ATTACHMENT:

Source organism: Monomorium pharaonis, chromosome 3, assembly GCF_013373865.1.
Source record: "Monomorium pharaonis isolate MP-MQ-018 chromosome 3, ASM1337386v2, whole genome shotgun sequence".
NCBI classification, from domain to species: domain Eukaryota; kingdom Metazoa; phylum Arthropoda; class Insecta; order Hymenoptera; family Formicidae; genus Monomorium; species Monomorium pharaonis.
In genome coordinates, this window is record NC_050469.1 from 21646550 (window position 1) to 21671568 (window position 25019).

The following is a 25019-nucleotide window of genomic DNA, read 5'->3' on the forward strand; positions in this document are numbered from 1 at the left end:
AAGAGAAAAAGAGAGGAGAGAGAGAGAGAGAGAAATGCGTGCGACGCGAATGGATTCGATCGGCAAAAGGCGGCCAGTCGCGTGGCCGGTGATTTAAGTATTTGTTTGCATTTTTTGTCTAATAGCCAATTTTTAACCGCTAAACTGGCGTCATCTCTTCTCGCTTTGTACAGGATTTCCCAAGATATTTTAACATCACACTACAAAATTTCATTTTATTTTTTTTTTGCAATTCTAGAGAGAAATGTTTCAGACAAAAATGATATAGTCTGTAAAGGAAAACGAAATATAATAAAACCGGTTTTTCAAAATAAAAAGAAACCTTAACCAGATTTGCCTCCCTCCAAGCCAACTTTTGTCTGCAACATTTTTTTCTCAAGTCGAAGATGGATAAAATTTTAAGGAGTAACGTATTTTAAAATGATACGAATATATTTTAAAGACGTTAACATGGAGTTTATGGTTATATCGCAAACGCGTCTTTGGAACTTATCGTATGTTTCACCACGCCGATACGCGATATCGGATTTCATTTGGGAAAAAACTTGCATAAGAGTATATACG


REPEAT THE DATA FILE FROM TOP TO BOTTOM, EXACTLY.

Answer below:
Source organism: Monomorium pharaonis, chromosome 3, assembly GCF_013373865.1.
Source record: "Monomorium pharaonis isolate MP-MQ-018 chromosome 3, ASM1337386v2, whole genome shotgun sequence".
NCBI classification, from domain to species: domain Eukaryota; kingdom Metazoa; phylum Arthropoda; class Insecta; order Hymenoptera; family Formicidae; genus Monomorium; species Monomorium pharaonis.
In genome coordinates, this window is record NC_050469.1 from 21646550 (window position 1) to 21671568 (window position 25019).

The following is a 25019-nucleotide window of genomic DNA, read 5'->3' on the forward strand; positions in this document are numbered from 1 at the left end:
AAGAGAAAAAGAGAGGAGAGAGAGAGAGAGAGAAATGCGTGCGACGCGAATGGATTCGATCGGCAAAAGGCGGCCAGTCGCGTGGCCGGTGATTTAAGTATTTGTTTGCATTTTTTGTCTAATAGCCAATTTTTAACCGCTAAACTGGCGTCATCTCTTCTCGCTTTGTACAGGATTTCCCAAGATATTTTAACATCACACTACAAAATTTCATTTTATTTTTTTTTTGCAATTCTAGAGAGAAATGTTTCAGACAAAAATGATATAGTCTGTAAAGGAAAACGAAATATAATAAAACCGGTTTTTCAAAATAAAAAGAAACCTTAACCAGATTTGCCTCCCTCCAAGCCAACTTTTGTCTGCAACATTTTTTTCTCAAGTCGAAGATGGATAAAATTTTAAGGAGTAACGTATTTTAAAATGATACGAATATATTTTAAAGACGTTAACATGGAGTTTATGGTTATATCGCAAACGCGTCTTTGGAACTTATCGTATGTTTCACCACGCCGATACGCGATATCGGATTTCATTTGGGAAAAAACTTGCATAAGAGTATATACG